Better sleep: An adequate amount of sleep is essential to restore your body’s functionality. Regular exercise can promote and improve sleep quality.
Strengthened immune system: Regular exercise helps elevate antibodies and white blood cells, which improve the immune system. It also improves your circulatory, pulmonary functions and overall well-being.
Better cognition: According to the Centers for Disease Control and Prevention (CDC), exercise provides both immediate and long-term benefits on thinking, judgment, memory, and learning.
Numerous factors can affect people’s mental health, including genetics, environment, life events, and substances used. When people feel emotionally unstable or weak, they are unable to cope with stress or troubling times. While some have difficulties controlling emotions, others can’t control behavior and often both.
Some people reach for substances to alleviate pain, frustration, or even sadness. That is so important to find a good mental health professional during recovery, especially in the beginning. In order to find the appropriate mental health care for you, a clinician needs to do a thorough assessment, diagnosis, and recommendations based on each individual’s unique needs.
During a psychotherapy session, people can privately discuss their feelings, concerns, and conditions. Therapists can also help people learn about the root of their issues which often affects their behavior, moods, thoughts, and emotions. With therapy, people can also learn how to cope with unwanted feelings healthier, which dramatically reduces the chances of relapse.
Neuroscience has come a long way in the last two decades, especially in the field of addiction. These discoveries dramatically help us understand addiction’s direct effects on brain function, primarily the neurotransmitters that work with dopamine, the brain’s pleasure fuel.
Because addictive substances can flood the nucleus accumbens with dopamine, the body because accustomed and tolerant to the drug.
Over time, the substance becomes less potent and l not as rewarding, making the user cravings overwhelming. People end up taking more significant amounts of the drug more frequently to feel the desired euphoria.
At that point, addiction takes over, and people continue to use, despite the negative consequences and tremendous problems caused for themselves and their loved ones. Their ability to control their actions and make good decisions have been significantly compromised.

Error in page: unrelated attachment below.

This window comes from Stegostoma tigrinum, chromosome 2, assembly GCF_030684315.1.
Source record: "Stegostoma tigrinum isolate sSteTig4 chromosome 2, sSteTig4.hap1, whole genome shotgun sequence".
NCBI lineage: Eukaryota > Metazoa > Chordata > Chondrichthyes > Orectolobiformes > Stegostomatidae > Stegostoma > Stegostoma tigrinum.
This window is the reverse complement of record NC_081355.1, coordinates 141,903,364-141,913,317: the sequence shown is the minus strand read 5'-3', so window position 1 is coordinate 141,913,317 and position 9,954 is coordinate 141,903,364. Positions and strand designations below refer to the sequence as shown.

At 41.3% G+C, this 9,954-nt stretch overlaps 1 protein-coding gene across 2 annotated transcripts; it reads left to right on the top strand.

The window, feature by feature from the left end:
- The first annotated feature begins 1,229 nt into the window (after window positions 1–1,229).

There is limited research on how and at what capacity the brain recovers from long-term substance use. However, studies have shown that some recovery, and to a large extent, does occur in most cases.
While promising, addiction research is in its infancy, there has been significant evidence on how we can help improve brain recovery. Physical activity has been shown to enhance brain and physical health by restoring cognitive abilities, cerebral blood flow, and white matter integrity. Nutrition has also been shown to be a significant factor in recovery. Feeding your body and brain the proper nutrients allows your organs to become stronger and work much smoother.
Call now to speak confidentially with an addiction expert.Committing to overcome addiction should not have to mean relinquishing comfort, privacy, or self-respect. Why not experience individualized care and comfort? If you're ready to take part in a world-class private treatment program, it's time to call Domus Retreat.
- National Institute on Drug Abuse: Drugs, Brains, and Behavior: The Science of Addiction
- Recovery Research Institute: The Brain in Recovery
- MedLine Plus: Exercise and Immunity
- CDC: Benefits of Physical Activity
Reviewed by Clare Waismann, RAS / SSUDCC, Founder of Domus Retreat®
All topics for the DomusRetreat.com blog are selected and written based on high editorial quality standards and cited source material. Clare Waismann, Registered Addiction Specialist (RAS), Substance Use Disorder Certified Counselor (SUDCC), and founder of Domus Retreat and Waismann Method®, reviews articles for accuracy, credibility, and relevancy. Clare Waismann is an authority and expert on opioid dependence and related topics covered on the DomusRetreat.com blog. Please see our Terms of Service for additional information and disclaimers regarding third-party sources and content for informational purposes only.